The Villeneuves: In the name of the father

Editor’s note: This is part of a series of stories celebrating some of Canada’s top sports heroes and moments as the country marks its 150th birthday this year. We’ve also revisited the lives of baseball hall of famer Ferguson Jenkins, speed skater Gaetan Boucher, skier Nancy Greene, figure skater Barbara Ann Scott, distance runner Tom Longboat, Kentucky Derby winner Northern Dancer, sprinter Harry Jerome, and looked back at the Richard Riot.


There seems no stronger metaphor for the racing careers of the Villeneuves, father and son, than a poignant scene from May of 1982, outside a small church in Berthierville, Que.

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An 11-year-old Jacques Villeneuve stood with his mother and sister beside his father’s checkered-flag-draped casket. (Pierre Obendrauf/Canadian Press)

It was four days after Gilles was killed in a Formula 1 qualifying session crash on the Zolder circuit in Belgium, and tens of thousands had come to the village to witness the body of Canada’s most famous international athlete carried into the funeral in a coffin draped with a checkered flag.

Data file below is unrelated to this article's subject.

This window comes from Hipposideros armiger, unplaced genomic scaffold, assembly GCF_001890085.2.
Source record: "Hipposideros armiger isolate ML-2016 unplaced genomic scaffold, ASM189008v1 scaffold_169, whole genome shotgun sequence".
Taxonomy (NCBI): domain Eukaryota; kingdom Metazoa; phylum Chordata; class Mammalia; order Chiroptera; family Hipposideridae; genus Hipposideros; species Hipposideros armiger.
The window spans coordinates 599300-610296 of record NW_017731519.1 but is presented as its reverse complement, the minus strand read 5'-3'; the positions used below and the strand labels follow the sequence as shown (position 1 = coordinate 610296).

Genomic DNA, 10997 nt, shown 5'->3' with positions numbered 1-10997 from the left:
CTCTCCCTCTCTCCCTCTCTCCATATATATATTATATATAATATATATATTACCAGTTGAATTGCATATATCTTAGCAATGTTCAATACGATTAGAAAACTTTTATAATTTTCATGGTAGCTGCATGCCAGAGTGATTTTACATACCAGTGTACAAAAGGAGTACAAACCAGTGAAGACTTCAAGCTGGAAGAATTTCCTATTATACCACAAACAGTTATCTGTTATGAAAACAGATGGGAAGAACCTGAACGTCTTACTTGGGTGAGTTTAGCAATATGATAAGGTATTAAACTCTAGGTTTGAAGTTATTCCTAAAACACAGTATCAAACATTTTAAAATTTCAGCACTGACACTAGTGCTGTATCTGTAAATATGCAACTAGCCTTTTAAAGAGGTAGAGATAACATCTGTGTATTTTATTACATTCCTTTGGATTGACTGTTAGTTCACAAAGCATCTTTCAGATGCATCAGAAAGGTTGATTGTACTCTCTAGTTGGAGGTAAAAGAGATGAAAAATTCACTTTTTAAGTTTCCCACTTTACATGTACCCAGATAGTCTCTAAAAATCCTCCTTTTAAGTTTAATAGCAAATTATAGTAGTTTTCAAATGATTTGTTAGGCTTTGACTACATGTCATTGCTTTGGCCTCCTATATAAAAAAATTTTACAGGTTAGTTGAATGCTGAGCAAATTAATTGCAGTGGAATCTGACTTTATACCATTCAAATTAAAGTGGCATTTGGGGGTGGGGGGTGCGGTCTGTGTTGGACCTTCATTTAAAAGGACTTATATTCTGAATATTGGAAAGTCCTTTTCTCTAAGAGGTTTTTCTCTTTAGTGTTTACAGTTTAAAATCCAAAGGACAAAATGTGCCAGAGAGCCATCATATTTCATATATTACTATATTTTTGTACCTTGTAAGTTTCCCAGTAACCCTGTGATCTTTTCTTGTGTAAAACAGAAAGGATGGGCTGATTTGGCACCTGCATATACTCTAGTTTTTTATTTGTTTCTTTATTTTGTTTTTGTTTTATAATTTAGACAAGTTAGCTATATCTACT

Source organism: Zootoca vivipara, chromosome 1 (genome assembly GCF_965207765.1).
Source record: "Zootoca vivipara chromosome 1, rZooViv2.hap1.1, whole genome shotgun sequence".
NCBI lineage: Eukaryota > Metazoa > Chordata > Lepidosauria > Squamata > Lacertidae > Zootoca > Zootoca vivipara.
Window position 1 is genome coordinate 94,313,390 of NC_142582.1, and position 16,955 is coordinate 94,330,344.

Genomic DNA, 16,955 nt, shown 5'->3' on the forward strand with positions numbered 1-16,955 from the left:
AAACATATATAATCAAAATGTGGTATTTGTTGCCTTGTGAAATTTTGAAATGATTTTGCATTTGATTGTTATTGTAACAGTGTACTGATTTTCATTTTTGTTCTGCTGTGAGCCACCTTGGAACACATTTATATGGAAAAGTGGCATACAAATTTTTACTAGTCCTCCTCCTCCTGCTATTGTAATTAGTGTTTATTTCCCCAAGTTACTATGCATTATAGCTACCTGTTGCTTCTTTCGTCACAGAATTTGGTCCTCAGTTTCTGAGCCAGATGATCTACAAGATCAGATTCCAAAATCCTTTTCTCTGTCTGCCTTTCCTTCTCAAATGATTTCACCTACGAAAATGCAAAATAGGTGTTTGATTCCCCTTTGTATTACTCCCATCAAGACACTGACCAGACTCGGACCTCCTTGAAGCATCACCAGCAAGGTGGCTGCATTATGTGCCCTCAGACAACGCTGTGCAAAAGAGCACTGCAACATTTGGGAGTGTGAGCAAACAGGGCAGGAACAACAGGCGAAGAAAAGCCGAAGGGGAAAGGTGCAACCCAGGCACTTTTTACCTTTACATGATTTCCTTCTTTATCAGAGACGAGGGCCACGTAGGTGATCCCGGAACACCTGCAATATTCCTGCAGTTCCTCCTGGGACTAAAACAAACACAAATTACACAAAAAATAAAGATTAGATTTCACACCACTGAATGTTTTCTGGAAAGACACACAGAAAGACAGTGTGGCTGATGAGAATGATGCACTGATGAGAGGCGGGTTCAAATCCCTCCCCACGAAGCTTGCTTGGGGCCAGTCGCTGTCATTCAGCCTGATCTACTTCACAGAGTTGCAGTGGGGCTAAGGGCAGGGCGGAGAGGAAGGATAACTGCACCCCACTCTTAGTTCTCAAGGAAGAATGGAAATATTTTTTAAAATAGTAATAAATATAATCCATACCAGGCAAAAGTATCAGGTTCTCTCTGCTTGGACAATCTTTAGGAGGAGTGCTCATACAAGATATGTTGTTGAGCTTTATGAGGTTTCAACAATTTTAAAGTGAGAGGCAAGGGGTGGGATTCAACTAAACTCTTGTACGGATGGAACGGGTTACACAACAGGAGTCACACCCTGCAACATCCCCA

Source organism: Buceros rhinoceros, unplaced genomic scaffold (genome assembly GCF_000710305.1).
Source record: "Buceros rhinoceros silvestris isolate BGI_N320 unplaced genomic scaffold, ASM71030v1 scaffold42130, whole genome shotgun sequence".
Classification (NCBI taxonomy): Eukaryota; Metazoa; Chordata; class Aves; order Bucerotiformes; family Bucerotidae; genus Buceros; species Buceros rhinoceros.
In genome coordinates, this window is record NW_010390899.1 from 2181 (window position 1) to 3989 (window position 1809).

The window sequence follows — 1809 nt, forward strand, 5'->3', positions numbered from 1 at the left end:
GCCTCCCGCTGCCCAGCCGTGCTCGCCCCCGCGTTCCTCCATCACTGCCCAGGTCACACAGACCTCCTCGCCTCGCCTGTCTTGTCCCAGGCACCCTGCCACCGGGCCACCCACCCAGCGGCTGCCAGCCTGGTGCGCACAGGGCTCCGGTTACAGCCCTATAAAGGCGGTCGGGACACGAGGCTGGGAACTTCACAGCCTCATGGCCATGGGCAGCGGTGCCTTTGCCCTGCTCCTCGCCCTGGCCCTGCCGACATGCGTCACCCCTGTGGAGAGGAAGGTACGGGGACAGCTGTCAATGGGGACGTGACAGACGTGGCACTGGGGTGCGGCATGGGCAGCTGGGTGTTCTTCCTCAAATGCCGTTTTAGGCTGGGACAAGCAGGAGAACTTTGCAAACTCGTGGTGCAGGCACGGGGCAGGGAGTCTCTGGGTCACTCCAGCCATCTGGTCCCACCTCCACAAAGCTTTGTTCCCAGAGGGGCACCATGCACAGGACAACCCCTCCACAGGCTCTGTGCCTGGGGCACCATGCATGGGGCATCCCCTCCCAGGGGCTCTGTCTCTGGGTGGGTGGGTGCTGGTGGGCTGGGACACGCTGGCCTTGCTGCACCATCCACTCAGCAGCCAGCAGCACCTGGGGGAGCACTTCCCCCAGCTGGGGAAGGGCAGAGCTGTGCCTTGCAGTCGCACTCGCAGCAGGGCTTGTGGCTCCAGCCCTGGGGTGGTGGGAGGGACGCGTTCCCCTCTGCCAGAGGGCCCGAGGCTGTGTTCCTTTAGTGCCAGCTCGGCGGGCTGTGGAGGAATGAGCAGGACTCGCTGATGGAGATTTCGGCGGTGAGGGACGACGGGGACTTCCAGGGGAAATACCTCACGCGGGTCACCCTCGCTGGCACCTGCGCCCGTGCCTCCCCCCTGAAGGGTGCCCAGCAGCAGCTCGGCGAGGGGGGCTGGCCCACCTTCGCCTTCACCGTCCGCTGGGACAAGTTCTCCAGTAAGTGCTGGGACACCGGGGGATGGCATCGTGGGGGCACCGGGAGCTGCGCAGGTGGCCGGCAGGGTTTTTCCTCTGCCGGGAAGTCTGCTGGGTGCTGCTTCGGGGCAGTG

Following behind were Gilles’s wife, Joann, daughter Melanie, 8, and son Jacques, 11. 

Jacques would one day surpass everything his father achieved, including winning the Formula 1 world championship and the Indianapolis 500. 

But there the metaphor falls short, because the son would always say he was not walking in Gilles’s shadow.

He was making his own path.

Family business

Outside of the great Montreal Canadiens hockey legends Maurice Richard and Jean Beliveau, there is perhaps no name more revered in Quebec sports than Villeneuve. It means speed. It means dash and daring. It means international recognition of the province’s sons. 

Norris McDonald, now the dean of Canadian motor sports writers, says the family name is synonymous with racing.

“When you say the name Trudeau, you automatically think of Prime Ministers,” he said in a phone interview last week. “If you mention the name Villeneuve, there is an automatic attachment to motor sport.”